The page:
The silence has an unexpected result. Grantaire, dead drunk, has slept through the most savage moments of the battle, but the unusual quiet wakes him up. With the peculiar gift of some drunkards, he is not only awake but completely lucid. He takes in the whole situation at a glance. As the firing squad prepares to shoot, he cries, "Long live the Republic!" and takes his place next to Enjolras. "Kill two birds with one stone," he suggests. Then he gently asks Enjolras: "You don't mind?" A second later, Enjolras is hacked against the wall pierced by bullets and Grantaire is lying at his feet.

Meanwhile, Jean Valjean has picked up Marius as he falls and carried him off with the swiftness and agility of a tiger. Around the corner from the Corinth he finds a temporary haven, but it is unfortunately also a trap. Behind him is a wall, in front a squad of approaching soldiers. His only avenue of escape is underground. As he looks wistfully downward, he suddenly notices an iron grating covering a shaft resembling a well. His bitter knowledge of escape techniques stands him in good stead, and in an instant he lowers Marius to the bottom of the shaft. He finds himself in a kind of subterranean corridor. The feeling is strikingly reminiscent of his descent into the convent with Cosette. The tumult of the outside world has abruptly vanished to be replaced by a profound peace, an overwhelming silence.


Upon the sacrifice of women and old men follows the sacrifice of children and heroes, and the tragic atmosphere deepens. Eponine and M. Mabeuf wanted to die; the Friends of the A.B.C. did not, though they accept their fate with gaiety and courage. Indeed, they had a great deal to live for: forty years of shaping a better world; and it is just this dream of a fuller life that brings them to their deaths. Moreover, Hugo suggests, through France's indifference to their dream, France has lost the flower of their generation. Each of them was a young man of intelligence and ability, and in the revolution they have given proof of their ability in action as well as thought, of bravery as well as brilliance. Even Grantaire, cynic and drunkard, dies as gracefully, as courteously, and as courageously as his friends.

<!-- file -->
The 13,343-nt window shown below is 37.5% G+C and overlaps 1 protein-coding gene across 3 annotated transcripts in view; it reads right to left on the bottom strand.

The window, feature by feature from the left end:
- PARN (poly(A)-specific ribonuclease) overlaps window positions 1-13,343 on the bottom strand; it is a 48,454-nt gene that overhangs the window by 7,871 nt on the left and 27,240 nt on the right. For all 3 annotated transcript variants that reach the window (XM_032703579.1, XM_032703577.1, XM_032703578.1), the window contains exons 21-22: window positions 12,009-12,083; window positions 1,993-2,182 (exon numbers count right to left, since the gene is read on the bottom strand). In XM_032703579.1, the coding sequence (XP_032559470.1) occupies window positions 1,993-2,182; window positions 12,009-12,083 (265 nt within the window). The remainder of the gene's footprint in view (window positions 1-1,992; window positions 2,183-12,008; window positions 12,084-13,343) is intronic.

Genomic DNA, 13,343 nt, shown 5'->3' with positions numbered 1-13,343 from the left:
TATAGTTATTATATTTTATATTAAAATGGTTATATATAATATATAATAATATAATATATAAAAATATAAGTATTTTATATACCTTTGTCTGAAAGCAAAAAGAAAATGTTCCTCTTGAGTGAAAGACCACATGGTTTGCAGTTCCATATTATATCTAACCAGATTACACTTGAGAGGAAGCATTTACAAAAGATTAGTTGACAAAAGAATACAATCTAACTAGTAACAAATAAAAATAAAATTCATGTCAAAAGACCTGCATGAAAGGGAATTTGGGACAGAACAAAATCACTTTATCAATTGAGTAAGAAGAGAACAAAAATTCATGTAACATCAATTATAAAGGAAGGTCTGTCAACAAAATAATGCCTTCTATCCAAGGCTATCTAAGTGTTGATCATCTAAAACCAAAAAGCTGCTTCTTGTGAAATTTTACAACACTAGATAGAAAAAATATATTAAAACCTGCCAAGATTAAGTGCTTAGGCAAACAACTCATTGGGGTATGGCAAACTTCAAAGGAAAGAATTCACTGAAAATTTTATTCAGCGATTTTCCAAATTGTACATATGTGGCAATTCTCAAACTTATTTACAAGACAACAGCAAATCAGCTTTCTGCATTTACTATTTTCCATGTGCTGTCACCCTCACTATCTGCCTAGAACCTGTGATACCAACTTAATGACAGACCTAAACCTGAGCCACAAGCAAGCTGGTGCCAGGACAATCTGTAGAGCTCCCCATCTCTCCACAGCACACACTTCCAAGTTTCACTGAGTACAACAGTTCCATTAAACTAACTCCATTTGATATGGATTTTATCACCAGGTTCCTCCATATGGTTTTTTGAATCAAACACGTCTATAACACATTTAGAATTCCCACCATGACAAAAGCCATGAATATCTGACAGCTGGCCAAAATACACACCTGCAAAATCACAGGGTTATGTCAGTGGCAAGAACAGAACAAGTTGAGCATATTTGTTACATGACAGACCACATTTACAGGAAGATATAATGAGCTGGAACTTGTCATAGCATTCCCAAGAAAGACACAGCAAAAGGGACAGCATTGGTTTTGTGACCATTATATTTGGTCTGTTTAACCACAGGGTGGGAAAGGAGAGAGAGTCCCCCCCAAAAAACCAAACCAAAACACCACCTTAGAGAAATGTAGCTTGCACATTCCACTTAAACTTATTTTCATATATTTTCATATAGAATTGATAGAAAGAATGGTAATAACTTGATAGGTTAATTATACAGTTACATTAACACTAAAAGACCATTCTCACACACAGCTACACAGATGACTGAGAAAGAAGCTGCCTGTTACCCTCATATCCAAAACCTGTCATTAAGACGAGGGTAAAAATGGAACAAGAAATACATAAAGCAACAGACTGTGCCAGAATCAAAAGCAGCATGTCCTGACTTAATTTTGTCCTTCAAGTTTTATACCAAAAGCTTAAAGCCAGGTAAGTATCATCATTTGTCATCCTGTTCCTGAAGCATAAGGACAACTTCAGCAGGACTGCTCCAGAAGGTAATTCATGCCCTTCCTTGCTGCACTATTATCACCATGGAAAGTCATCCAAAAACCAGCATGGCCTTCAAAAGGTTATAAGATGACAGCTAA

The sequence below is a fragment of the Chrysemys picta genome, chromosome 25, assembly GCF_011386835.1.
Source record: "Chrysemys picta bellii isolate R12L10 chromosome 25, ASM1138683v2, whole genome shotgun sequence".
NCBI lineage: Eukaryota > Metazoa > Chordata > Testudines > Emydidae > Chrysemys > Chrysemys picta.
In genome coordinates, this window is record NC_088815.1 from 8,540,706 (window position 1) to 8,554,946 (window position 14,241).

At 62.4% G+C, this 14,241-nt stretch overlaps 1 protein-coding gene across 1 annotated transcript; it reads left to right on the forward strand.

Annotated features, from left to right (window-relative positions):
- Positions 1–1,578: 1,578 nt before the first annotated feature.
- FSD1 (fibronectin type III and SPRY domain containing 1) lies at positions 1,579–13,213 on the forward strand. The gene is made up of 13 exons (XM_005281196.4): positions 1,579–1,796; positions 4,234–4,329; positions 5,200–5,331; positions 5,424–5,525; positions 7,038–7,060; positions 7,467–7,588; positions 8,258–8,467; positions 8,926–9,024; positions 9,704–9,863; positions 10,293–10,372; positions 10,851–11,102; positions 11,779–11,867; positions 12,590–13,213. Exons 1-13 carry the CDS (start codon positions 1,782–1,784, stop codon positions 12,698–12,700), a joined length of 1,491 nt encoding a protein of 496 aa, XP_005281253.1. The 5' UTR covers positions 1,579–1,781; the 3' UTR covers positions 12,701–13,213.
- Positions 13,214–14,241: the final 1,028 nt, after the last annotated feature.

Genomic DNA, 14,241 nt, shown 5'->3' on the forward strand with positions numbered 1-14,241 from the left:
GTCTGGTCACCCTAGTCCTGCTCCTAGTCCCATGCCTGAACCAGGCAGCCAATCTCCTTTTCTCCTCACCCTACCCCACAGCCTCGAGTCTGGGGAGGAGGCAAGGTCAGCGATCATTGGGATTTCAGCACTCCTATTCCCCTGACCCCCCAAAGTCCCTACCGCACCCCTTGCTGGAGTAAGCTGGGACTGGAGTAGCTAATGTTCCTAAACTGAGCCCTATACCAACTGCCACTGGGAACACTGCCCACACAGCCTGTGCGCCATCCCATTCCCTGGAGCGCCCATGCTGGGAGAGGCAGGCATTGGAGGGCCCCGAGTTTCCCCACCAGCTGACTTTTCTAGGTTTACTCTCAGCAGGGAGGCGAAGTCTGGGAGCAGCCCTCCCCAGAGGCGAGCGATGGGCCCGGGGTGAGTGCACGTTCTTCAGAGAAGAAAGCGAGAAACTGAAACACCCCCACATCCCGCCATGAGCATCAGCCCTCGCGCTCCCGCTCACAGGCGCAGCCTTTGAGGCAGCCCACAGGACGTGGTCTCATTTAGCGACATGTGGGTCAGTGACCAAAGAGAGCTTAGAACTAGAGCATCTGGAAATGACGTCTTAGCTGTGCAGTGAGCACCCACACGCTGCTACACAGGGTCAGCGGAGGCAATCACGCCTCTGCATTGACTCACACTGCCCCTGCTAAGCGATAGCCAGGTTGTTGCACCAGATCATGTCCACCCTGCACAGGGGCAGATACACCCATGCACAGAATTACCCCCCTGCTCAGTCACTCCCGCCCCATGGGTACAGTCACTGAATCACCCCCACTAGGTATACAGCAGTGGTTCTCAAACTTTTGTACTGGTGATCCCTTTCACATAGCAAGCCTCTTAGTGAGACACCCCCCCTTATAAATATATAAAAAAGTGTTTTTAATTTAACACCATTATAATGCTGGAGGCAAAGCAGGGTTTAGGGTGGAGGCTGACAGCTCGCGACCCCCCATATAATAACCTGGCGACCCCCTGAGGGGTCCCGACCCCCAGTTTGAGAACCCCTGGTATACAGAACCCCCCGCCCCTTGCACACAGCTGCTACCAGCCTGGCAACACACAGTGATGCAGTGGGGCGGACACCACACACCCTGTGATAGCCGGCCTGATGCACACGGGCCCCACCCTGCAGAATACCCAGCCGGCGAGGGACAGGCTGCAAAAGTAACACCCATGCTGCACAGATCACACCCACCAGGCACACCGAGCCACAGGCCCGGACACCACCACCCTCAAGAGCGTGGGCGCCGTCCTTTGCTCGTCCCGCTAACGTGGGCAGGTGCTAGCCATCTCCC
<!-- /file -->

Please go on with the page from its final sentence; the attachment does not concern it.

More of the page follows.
The death of Gavroche is an even greater tragedy, for he possessed the talents of all of them combined: courage and ingenuity, humility and joy, wit and compassion; and society had even less time to profit from his gifts. The world is poorer without him — a truth that Hugo underlines by the vignette of the two lost boys scrabbling for the swans' bread after his death.

Only Jean Valjean and Marius escape, and this is not really due to any deliberate act of will or heroism on Valjean's part. He has made no attempt to shield Marius during the battle; indeed, he seems rather to be waiting for fate to decide whether it will be Cosette's father or Cosette's lover who survives. In any event, it is Javert's unexpected presence that decides the question. As the situation evolves, it becomes apparent that it is not in Valjean's nature to kill Javert in cold blood; if he cannot kill Javert, he has lost Cosette anyway. Marius survives, Valjean picks him up, and carries him off — not out of kindness to Marius, but because it is perhaps the last gift he will ever be able to give his child.

And yet the self-sacrifice implicit in the rescue of his rival is genuine. Physically, he could have killed the snipers on the roof, could have killed Javert, could have left Marius to die. Morally, he cannot, and this was as true when he arrived at the barricade as when he left it. The obscure forces of character in him have not changed; they have simply emerged, tough and unscathed, from the ultimate test. Jean Valjean has been a good man for so long that he cannot do evil even when he would.